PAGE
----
Air pollution, particularly in large urban centres, damages the population’s health and quality of life
World Bank’s recently issued reports say that Pakistan air pollution, particularly in large urban centres is damaging public health and quality of life.
According to report statistics, the air population is causing air quality in the country and has been the reason behind 20,000 premature death in Pakistan.
World Bank’s titled as ‘Cleaning Pakistan’s Air: Policy Options to Address the Cost of Outdoor Air Pollution’ discussed the importance clean air and significant damages to human health and environment.
Pakistan’s urban air pollution is among the most severe in the world and it engenders significant damages to human health and the economy. Air pollution, inadequate water supply, sanitation, and hygiene are the top environmental priority problems in Pakistan.
Generically, air pollution is caused by fuel combustion in various sectors: domestic use, power generation, transport, and industry. The problem is aggravated by meteorological conditions and a combination of population density and urbanization.
The World Bank advocates that Pakistan allocate increased resources to AQM, because evidence shows that its air quality is severely affecting millions of Pakistanis and because experiences around the world indicate that well-targeted interventions can significantly improve air quality.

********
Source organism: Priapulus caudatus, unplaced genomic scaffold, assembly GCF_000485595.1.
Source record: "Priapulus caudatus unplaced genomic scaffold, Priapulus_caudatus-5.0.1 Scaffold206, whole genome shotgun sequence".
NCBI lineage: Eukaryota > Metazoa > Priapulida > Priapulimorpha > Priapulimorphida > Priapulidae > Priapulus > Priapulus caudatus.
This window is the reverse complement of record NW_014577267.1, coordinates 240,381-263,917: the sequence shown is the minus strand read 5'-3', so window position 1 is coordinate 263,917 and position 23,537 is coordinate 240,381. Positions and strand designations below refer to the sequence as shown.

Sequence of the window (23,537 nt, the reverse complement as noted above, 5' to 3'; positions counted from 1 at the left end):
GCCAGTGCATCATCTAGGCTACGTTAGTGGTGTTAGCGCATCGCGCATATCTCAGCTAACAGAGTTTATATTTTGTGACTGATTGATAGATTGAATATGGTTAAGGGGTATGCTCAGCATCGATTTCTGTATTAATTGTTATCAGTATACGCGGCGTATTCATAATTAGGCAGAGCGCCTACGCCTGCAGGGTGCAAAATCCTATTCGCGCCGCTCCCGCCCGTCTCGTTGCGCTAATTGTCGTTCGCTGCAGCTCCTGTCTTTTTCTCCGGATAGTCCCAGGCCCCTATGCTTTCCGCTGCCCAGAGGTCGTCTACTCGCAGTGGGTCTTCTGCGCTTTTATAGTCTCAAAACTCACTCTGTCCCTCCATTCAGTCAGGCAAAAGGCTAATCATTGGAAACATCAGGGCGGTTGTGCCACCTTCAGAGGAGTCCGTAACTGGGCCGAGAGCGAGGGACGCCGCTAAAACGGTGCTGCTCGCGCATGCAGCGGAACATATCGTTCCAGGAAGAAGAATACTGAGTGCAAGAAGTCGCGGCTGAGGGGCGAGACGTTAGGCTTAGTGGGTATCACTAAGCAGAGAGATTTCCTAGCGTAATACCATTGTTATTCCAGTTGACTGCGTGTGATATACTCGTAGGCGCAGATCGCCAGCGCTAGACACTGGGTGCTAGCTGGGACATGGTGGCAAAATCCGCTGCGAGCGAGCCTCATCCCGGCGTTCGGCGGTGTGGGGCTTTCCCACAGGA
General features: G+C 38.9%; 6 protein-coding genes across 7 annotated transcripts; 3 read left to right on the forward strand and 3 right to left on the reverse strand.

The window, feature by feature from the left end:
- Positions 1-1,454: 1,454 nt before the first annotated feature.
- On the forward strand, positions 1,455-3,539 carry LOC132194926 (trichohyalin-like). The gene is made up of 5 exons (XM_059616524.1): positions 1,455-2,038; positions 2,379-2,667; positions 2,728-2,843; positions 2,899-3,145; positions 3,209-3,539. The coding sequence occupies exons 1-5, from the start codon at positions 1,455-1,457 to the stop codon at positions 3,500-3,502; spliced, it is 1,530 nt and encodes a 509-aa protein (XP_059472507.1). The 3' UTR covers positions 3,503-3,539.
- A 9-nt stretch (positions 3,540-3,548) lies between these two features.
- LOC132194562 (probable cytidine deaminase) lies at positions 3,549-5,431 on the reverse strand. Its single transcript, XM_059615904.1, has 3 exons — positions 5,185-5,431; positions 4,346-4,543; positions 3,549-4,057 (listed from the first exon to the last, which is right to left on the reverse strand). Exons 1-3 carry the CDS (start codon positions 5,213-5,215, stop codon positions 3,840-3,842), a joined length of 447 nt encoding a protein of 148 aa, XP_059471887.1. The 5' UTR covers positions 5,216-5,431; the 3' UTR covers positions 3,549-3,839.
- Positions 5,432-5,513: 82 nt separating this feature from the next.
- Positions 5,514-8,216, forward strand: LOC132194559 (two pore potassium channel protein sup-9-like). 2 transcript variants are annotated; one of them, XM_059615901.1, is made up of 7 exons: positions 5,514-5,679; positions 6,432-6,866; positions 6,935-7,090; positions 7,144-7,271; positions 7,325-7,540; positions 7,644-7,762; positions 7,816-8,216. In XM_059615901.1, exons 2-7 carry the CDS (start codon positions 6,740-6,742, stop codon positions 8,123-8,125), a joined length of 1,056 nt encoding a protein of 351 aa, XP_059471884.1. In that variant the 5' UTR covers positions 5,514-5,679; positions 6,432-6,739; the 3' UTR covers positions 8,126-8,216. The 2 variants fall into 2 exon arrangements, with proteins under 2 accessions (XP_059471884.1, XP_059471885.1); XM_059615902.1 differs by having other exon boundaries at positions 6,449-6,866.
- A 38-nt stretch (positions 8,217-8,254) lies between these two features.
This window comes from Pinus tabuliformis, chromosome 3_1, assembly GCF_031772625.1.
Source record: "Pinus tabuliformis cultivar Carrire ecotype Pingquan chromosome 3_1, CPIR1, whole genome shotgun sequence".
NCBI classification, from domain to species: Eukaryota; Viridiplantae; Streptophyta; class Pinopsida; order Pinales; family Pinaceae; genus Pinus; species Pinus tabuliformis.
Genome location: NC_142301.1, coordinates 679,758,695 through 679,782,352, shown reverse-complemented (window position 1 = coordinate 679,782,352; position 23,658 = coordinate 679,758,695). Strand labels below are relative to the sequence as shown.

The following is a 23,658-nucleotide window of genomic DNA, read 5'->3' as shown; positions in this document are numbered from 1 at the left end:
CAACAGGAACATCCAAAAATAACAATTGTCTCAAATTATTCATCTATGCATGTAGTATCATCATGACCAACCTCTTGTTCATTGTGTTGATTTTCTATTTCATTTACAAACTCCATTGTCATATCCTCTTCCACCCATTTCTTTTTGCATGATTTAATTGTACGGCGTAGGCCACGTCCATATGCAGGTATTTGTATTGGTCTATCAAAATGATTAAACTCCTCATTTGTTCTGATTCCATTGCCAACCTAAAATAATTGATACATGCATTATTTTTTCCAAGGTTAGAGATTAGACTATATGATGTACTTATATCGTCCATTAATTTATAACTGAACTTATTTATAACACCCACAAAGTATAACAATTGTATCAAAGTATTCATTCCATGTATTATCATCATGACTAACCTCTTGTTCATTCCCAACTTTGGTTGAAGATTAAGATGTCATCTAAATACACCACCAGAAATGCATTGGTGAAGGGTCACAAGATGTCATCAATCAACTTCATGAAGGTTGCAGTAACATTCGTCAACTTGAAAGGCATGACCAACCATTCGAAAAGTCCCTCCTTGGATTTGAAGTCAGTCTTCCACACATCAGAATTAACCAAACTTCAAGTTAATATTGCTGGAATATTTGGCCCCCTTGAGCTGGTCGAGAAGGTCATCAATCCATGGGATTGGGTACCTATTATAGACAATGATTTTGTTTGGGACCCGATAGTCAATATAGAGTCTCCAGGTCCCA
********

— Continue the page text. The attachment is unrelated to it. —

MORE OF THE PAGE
Other countries such as Bhutan, India, and Sri Lanka have adopted a number of measures that have resulted in reduced urban air pollution, Pakistan has yet to follow suit and is paying the costs of increasingly high outdoor air pollution.
It also stated that from 2007 to 2011, the reported levels of particulate matter (PM), sulfur dioxide and lead were many times higher than the World Health Organisation’s air quality guidelines.
According to report, the number of premature deaths caused by air pollution exceeded more than 20,000 as compared to other high-profile causes of public health problems.
According to the WB report, the levels of PM, sulfur dioxide (SO2), and lead (Pb) were many times higher than the World Health Organization (WHO) air quality guidelines.